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Choosing a Board Certified Entomologist, Associate Certified Entomologist, Certified IPM Technician, or Public Health Entomology Certificate holder provides you with the peace of mind that you are getting a professional who stays current in their field and on top of the latest research and insect science.
Many times the work that entomologists do goes unnoticed by the general public. Entomologists work with agricultural specialists to increase crop yields, they work with building inspectors to help them identify the different species of termites, each of which might have a different recommendation for treatment. Like any profession, though, when a person needs to talk to an expert, they want to be sure they have a reliable source. That is part of the reason for the certification program. Certification is a means to facilitate process of verifying the credentials for a practicing entomologist.
The Entomological Society of America operates four credential programs to validate entomological knowledge:
Board Certified Entomologists (BCEs) are those who have passed at least two rigorous examinations to test their knowledge and are specialized in one or more areas of entomology. Generally, the BCE is more likely to have received formalized education in entomology, including a PhD in many cases. BCEs agree to ascribe to a code of ethical behavior and meet a minimum number of education requirements on an annual basis.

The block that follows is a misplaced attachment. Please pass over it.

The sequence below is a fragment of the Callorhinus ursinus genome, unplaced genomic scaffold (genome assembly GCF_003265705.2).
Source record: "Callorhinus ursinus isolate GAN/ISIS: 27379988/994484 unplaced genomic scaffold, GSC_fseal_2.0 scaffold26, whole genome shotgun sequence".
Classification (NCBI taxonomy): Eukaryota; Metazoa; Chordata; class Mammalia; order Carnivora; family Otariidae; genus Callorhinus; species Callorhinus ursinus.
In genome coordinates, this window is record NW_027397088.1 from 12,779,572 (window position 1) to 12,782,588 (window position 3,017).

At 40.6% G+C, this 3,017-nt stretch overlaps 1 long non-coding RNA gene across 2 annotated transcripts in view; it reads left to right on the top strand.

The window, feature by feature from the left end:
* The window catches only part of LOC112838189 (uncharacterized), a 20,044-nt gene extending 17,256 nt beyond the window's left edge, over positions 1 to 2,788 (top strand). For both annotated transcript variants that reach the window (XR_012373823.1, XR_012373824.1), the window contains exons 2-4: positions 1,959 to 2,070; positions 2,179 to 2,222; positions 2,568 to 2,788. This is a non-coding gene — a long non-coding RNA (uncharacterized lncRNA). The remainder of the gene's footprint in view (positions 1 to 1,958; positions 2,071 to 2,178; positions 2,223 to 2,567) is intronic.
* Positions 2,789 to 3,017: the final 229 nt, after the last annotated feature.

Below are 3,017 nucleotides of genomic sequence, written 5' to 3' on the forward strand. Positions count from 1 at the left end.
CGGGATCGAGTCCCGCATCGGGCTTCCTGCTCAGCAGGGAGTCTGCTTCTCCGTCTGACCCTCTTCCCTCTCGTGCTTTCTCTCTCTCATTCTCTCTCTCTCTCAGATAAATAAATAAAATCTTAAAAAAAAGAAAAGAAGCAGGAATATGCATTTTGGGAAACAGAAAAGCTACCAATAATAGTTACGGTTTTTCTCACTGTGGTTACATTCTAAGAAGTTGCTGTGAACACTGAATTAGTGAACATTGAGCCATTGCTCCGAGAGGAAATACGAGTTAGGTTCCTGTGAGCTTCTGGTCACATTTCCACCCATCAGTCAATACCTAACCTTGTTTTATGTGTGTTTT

Associate Certified Entomologists (ACEs) are those who have passed at least one rigorous examination to test their knowledge. They generally specialize in pest control. ACEs also agree to ascribe to a code of ethical behavior, and – as part of their certification renewal process – must annually provide a copy of their current pesticide applicator's license.
Certified IPM Technicians (CITs) are those with 1-4 years of pest management experience who have passed at least one rigorous examination to test their knowledge and ascribe to a code of ethical behavior. They must be qualified to apply pesticides in their jurisdiction.
Public Health Entomology (PHE) Certificate Holders are those who have passed a rigorous examination to test their knowledge specialized in insects that can vector disease or cause adverse medical events such as venomous spiders. PHEs also agree to ascribe to a code of ethical behavior.